Home Companies Industry Politics Money Opinion LoungeMultimedia Science Education Sports TechnologyConsumerSpecialsMint on Sunday

Communists face biggest electoral test in Bengal

Communists face biggest electoral test in Bengal
Comment E-mail Print Share
First Published: Wed, Apr 08 2009. 12 24 PM IST
Updated: Wed, Apr 08 2009. 12 24 PM IST
Kalicharanpur: If this remote village heralds things to come, India’s powerful communists face their toughest vote yet in their stronghold state of West Bengal as farmers rebel over policies to industrialize the region.
Many rural voters in eastern India, for decades the backbone of support for India’s communist parties, are showing signs of switching sides to the opposition in what could improve the ruling Congress party’s chance of winning the general election.
“The communists gave us land and we voted for them for years,” Nepal Haldar, a farmer said in a remote village in Diamond Harbour constituency, a Left stronghold since the 1950s.
“Now they are taking away land from us and I will not vote for them,” he said in this village about a two-hour drive from Kolkata, the state capital.
Haldar pointed at fields of rice and mustard, which the government wants to take over and build a highway.
West Bengal is home to the world’s longest-serving, democratically-elected communist government, and the Left’s domination of the state’s 42 seats allowed them to win the balance of power after the last 2004 general election.
In this April-May election, the communists are helping lead the “Third Front”, which pitches itself as an alternative to Congress and an opposition Hindu nationalist-led alliance.
But even communist leaders recognize they have a battle on their hands after a backlash against attempts to industrialize this region has combined with signs of voter fatigue at what critics say is an autocratic, out-of-touch left government.
At least 50 people, mostly farmers, have been killed in protests over land disputes with West Bengal’s government since 2007.
Last year, the state government was forced to cancel a chemicals hub project in Nandigram, a cluster of villages, after running battles between farmers, police and communist cadres.
In October, Tata Motors moved a factory -- slated to produce the world’s cheapest car -- out of the state after villagers blocked highways to protest the seizure of their land.
“It is a very volatile situation and extremely difficult to predict how things will finally unfold in the election,” Nirupam Sen, West Bengal’s industries minister, told Reuters.
“It will be a tough fight in West Bengal, but we will emerge victorious,” Sen said in Kolkata.
The Left parties still have a popular base in rural areas and have often surprised experts with huge victory margins. The Left says industrialization is desperately needed to boost the state economy and generate jobs.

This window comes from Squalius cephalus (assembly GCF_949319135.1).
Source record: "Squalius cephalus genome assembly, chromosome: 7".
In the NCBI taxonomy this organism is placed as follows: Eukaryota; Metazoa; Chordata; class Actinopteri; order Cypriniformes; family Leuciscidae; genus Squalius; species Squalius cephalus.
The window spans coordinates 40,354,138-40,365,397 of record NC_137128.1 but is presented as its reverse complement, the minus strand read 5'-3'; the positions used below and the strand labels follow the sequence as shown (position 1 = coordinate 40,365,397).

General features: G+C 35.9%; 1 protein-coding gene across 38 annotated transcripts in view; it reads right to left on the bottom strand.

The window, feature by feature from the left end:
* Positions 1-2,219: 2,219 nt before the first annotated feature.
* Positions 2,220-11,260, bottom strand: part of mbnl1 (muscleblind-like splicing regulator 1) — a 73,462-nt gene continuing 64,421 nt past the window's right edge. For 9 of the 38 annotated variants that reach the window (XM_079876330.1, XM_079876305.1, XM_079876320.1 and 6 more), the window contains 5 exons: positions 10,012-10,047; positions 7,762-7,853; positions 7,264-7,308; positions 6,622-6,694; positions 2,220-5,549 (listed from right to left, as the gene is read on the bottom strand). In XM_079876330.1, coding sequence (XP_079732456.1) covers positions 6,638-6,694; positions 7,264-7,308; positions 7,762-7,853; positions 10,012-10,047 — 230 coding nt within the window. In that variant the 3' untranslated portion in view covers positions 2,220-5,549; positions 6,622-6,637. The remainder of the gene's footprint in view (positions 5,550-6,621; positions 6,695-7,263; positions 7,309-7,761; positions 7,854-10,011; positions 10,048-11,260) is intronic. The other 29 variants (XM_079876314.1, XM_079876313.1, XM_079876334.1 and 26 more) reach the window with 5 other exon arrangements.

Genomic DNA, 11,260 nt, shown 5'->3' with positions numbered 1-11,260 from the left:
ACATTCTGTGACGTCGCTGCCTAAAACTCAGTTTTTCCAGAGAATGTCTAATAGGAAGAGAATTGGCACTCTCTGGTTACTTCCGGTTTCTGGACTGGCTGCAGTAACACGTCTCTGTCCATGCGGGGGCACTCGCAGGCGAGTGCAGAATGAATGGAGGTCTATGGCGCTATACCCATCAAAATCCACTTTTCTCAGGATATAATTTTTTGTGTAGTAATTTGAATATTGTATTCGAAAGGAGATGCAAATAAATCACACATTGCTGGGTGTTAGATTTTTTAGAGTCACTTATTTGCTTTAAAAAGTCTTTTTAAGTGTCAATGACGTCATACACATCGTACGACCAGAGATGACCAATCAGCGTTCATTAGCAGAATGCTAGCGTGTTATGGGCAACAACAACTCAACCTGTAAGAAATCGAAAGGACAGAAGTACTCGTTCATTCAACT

A strong showing could see the communists prop up or form a federal government that could block many economic reforms and cancel defence agreements with Washington.
But this time round, the communists appear to have misjudged the sentiment of villagers, offering low compensation for land seizures that critics says highlights how out-of-touch the left has become after 32 years in power.
The communists have suffered setbacks in village council elections, including Nandigram, and lost a crucial assembly seat to the Trinamool Congress earlier this year in Diamond Harbour.
Some pollsters say the Left could end up with just over 22 seats, losing out to the Trinamool Congress-Congress party alliance, which hijacked the left’s “land to the tiller” slogan.
“Left and land had always been together in West Bengal’s politics, but now the trend is different ... the opposition has taken over their slogan and they have the edge,” said Ashis Chakrabarti, senior editor of The Telegraph.
Green flags of the Trinamool Congress and Congress are fluttering in Kolkata, with huge cutouts of local opposition leader Mamata Banerjee set up on busy streets.
In 2004, the communists swept polls in the state, winning 35 seats to support a Congress party-led coalition government for four years before quitting last year, angry over a civilian nuclear deal with the United States.
“The villages won them power, and now there is a crack in the traditional rural vote bank,” Abhirup Sarkar, an economist at the Indian Statistical Institute, said.
Mamata Banerjee, leader of the Trinamool Congress, has successfully made land seizure a major political issue.
“We are not against industry. We are against seizure of poor farmers’ land by the communists,” Banerjee said this week.
In several villages, dotted with mud houses and fertile fields, people are still afraid of losing land.
“People have started to lose faith in the communists, we want change after what happened in Nandigram,” said Bidesh Haldar, a farmer in the left bastion of Kalicharanpur village, which still lacks electricity and running water.
Comment E-mail Print Share
First Published: Wed, Apr 08 2009. 12 24 PM IST